Indian cricket's future lay in the hands of small town youngsters: Kapil

HT Correspondent

New Delhi, Nov. 17 -- He was the first mega star of Indian cricket and his presence had come as a breath of fresh air in a game that had only seen players from the big cities. He was a player focused on producing that impeccable out swinger to get the outside edge of the bat rather than fret about speaking impeccable English.

But Kapil Dev recalled that when he was appointed as captain of the Indian team, there were those who were more worried he may not be able to speak in English. "I was told I had a Punjabi accent! I told them they should then bring someone from Oxford University to play."

Regaling the audience with anecdotes and typically sharp views during a discussion on cricket at the 10th annual Hindustan Times Leadership Summit on "Spreading the Passion", the World Cup winning skipper said Indian cricket's future lay in the hands of small town youngsters hungrier to have international careers than their counterparts in the metros, who struggle to cope with studies and the travel time between home, school and the training ground.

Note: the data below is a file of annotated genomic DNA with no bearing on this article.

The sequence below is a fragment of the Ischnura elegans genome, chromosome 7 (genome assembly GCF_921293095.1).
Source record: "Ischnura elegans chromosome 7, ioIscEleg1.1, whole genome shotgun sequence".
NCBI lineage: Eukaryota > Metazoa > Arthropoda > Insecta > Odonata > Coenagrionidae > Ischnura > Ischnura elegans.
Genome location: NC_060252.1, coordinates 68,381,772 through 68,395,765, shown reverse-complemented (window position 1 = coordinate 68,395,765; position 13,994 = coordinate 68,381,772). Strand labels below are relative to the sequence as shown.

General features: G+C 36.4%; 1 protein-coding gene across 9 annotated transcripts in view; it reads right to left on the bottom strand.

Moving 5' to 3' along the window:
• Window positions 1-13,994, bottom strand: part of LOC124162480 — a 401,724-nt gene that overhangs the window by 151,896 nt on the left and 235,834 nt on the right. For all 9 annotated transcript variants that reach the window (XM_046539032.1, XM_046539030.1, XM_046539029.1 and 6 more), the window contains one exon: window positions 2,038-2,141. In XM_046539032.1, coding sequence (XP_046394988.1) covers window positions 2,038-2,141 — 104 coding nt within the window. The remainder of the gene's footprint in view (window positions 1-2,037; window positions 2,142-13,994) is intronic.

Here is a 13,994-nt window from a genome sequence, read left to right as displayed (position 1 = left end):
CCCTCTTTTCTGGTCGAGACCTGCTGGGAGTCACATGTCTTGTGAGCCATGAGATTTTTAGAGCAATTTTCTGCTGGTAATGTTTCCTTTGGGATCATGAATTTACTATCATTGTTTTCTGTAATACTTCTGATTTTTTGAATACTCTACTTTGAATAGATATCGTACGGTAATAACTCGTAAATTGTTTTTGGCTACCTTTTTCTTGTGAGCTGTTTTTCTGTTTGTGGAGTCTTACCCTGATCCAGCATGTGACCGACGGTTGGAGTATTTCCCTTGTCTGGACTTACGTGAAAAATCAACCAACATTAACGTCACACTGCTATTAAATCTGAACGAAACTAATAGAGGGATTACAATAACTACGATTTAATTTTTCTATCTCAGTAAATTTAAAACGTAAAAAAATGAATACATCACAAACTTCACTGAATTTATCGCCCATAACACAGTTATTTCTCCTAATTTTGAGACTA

Including Dev, the other players on the panel - Ajay Jadeja, who played in the 1990s, and current star Suresh Raina - represented three generations of cricket on the dais with Rajdeep Sardesai, editor-in-chief of CNN-IBN guiding the lively debate.

With the amount of cricket played today, Raina felt it won't be a bad idea to have different set of players for the Twenty20, One-day and Test teams but pointed out that India possessed players good to feature in all three formats. He dismissed talk that big bucks in the Indian Premier League (IPL) were undermining Test cricket. "I want to re-establish myself as a regular Test player. You can earn money, but only as a consistent (Test) player will you earn the respect of every fan."

Jadeja, also a former India skipper, pointed out that T20, instead of being seen as a format that could wipe out Tests, should be seen as the stepping stone with the five-day game the ultimate destination. While Kapil felt better marketing, and not day-night cricket, would keep Tests relevant.

Published by HT Syndication with permission from Hindustan Times.